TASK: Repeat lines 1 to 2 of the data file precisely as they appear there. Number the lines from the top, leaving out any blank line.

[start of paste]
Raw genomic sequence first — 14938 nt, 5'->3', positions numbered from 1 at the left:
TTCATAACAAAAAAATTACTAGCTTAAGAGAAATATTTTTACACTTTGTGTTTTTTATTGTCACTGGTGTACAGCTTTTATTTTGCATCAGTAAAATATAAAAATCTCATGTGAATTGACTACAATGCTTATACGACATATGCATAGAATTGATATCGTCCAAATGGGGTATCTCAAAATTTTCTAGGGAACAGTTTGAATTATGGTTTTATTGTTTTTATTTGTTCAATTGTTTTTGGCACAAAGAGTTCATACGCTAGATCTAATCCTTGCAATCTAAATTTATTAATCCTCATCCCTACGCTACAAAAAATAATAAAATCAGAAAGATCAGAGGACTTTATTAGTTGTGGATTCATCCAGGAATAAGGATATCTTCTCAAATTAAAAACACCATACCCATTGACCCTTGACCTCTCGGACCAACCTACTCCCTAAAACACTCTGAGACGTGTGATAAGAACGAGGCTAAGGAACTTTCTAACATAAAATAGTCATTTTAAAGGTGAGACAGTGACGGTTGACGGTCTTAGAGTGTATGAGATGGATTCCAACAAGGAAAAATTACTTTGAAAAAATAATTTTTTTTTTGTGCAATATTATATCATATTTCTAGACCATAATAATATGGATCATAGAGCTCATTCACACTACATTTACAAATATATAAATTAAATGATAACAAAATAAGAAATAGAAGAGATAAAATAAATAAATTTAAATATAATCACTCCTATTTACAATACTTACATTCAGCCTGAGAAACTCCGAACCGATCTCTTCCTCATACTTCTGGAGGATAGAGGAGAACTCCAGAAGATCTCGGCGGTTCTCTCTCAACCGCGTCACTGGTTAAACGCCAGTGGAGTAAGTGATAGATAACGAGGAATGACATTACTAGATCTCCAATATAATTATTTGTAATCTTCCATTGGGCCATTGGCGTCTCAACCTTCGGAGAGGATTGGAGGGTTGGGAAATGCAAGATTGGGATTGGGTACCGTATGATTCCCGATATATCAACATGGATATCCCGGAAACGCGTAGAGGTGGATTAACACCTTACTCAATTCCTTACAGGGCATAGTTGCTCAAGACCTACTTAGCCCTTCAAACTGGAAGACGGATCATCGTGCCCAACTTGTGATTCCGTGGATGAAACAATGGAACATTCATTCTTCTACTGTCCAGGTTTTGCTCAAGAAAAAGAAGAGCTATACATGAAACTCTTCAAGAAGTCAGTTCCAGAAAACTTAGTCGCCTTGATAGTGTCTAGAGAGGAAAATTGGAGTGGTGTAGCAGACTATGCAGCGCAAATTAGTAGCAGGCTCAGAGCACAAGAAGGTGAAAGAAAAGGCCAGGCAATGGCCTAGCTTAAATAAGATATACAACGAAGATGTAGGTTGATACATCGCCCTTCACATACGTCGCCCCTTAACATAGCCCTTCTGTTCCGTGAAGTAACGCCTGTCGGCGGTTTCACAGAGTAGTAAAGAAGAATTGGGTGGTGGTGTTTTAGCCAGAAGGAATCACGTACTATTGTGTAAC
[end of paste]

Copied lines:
Raw genomic sequence first — 14938 nt, 5'->3', positions numbered from 1 at the left:
TTCATAACAAAAAAATTACTAGCTTAAGAGAAATATTTTTACACTTTGTGTTTTTTATTGTCACTGGTGTACAGCTTTTATTTTGCATCAGTAAAATATAAAAATCTCATGTGAATTGACTACAATGCTTATACGACATATGCATAGAATTGATATCGTCCAAATGGGGTATCTCAAAATTTTCTAGGGAACAGTTTGAATTATGGTTTTATTGTTTTTATTTGTTCAATTGTTTTTGGCACAAAGAGTTCATACGCTAGATCTAATCCTTGCAATCTAAATTTATTAATCCTCATCCCTACGCTACAAAAAATAATAAAATCAGAAAGATCAGAGGACTTTATTAGTTGTGGATTCATCCAGGAATAAGGATATCTTCTCAAATTAAAAACACCATACCCATTGACCCTTGACCTCTCGGACCAACCTACTCCCTAAAACACTCTGAGACGTGTGATAAGAACGAGGCTAAGGAACTTTCTAACATAAAATAGTCATTTTAAAGGTGAGACAGTGACGGTTGACGGTCTTAGAGTGTATGAGATGGATTCCAACAAGGAAAAATTACTTTGAAAAAATAATTTTTTTTTTGTGCAATATTATATCATATTTCTAGACCATAATAATATGGATCATAGAGCTCATTCACACTACATTTACAAATATATAAATTAAATGATAACAAAATAAGAAATAGAAGAGATAAAATAAATAAATTTAAATATAATCACTCCTATTTACAATACTTACATTCAGCCTGAGAAACTCCGAACCGATCTCTTCCTCATACTTCTGGAGGATAGAGGAGAACTCCAGAAGATCTCGGCGGTTCTCTCTCAACCGCGTCACTGGTTAAACGCCAGTGGAGTAAGTGATAGATAACGAGGAATGACATTACTAGATCTCCAATATAATTATTTGTAATCTTCCATTGGGCCATTGGCGTCTCAACCTTCGGAGAGGATTGGAGGGTTGGGAAATGCAAGATTGGGATTGGGTACCGTATGATTCCCGATATATCAACATGGATATCCCGGAAACGCGTAGAGGTGGATTAACACCTTACTCAATTCCTTACAGGGCATAGTTGCTCAAGACCTACTTAGCCCTTCAAACTGGAAGACGGATCATCGTGCCCAACTTGTGATTCCGTGGATGAAACAATGGAACATTCATTCTTCTACTGTCCAGGTTTTGCTCAAGAAAAAGAAGAGCTATACATGAAACTCTTCAAGAAGTCAGTTCCAGAAAACTTAGTCGCCTTGATAGTGTCTAGAGAGGAAAATTGGAGTGGTGTAGCAGACTATGCAGCGCAAATTAGTAGCAGGCTCAGAGCACAAGAAGGTGAAAGAAAAGGCCAGGCAATGGCCTAGCTTAAATAAGATATACAACGAAGATGTAGGTTGATACATCGCCCTTCACATACGTCGCCCCTTAACATAGCCCTTCTGTTCCGTGAAGTAACGCCTGTCGGCGGTTTCACAGAGTAGTAAAGAAGAATTGGGTGGTGGTGTTTTAGCCAGAAGGAATCACGTACTATTGTGTAAC